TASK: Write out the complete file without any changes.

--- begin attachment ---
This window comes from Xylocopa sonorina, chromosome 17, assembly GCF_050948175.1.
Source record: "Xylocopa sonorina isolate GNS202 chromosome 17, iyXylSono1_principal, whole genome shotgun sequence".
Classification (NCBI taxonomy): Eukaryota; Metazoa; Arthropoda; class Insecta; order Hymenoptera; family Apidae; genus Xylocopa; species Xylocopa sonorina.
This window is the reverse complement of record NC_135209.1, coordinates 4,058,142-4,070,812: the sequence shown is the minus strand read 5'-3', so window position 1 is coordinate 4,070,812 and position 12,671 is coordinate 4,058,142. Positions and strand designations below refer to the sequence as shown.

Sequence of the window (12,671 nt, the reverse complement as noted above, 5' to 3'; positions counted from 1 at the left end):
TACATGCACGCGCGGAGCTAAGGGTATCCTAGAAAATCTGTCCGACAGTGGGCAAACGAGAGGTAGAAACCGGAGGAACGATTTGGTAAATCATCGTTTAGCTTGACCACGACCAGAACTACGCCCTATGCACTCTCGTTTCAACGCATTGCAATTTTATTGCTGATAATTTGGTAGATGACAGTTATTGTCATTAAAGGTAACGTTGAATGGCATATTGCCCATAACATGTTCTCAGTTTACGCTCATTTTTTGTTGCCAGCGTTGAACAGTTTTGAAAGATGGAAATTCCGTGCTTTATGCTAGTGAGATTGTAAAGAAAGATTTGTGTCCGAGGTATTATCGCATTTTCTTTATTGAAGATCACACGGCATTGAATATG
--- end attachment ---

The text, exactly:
This window comes from Xylocopa sonorina, chromosome 17, assembly GCF_050948175.1.
Source record: "Xylocopa sonorina isolate GNS202 chromosome 17, iyXylSono1_principal, whole genome shotgun sequence".
Classification (NCBI taxonomy): Eukaryota; Metazoa; Arthropoda; class Insecta; order Hymenoptera; family Apidae; genus Xylocopa; species Xylocopa sonorina.
This window is the reverse complement of record NC_135209.1, coordinates 4,058,142-4,070,812: the sequence shown is the minus strand read 5'-3', so window position 1 is coordinate 4,070,812 and position 12,671 is coordinate 4,058,142. Positions and strand designations below refer to the sequence as shown.

Sequence of the window (12,671 nt, the reverse complement as noted above, 5' to 3'; positions counted from 1 at the left end):
TACATGCACGCGCGGAGCTAAGGGTATCCTAGAAAATCTGTCCGACAGTGGGCAAACGAGAGGTAGAAACCGGAGGAACGATTTGGTAAATCATCGTTTAGCTTGACCACGACCAGAACTACGCCCTATGCACTCTCGTTTCAACGCATTGCAATTTTATTGCTGATAATTTGGTAGATGACAGTTATTGTCATTAAAGGTAACGTTGAATGGCATATTGCCCATAACATGTTCTCAGTTTACGCTCATTTTTTGTTGCCAGCGTTGAACAGTTTTGAAAGATGGAAATTCCGTGCTTTATGCTAGTGAGATTGTAAAGAAAGATTTGTGTCCGAGGTATTATCGCATTTTCTTTATTGAAGATCACACGGCATTGAATATG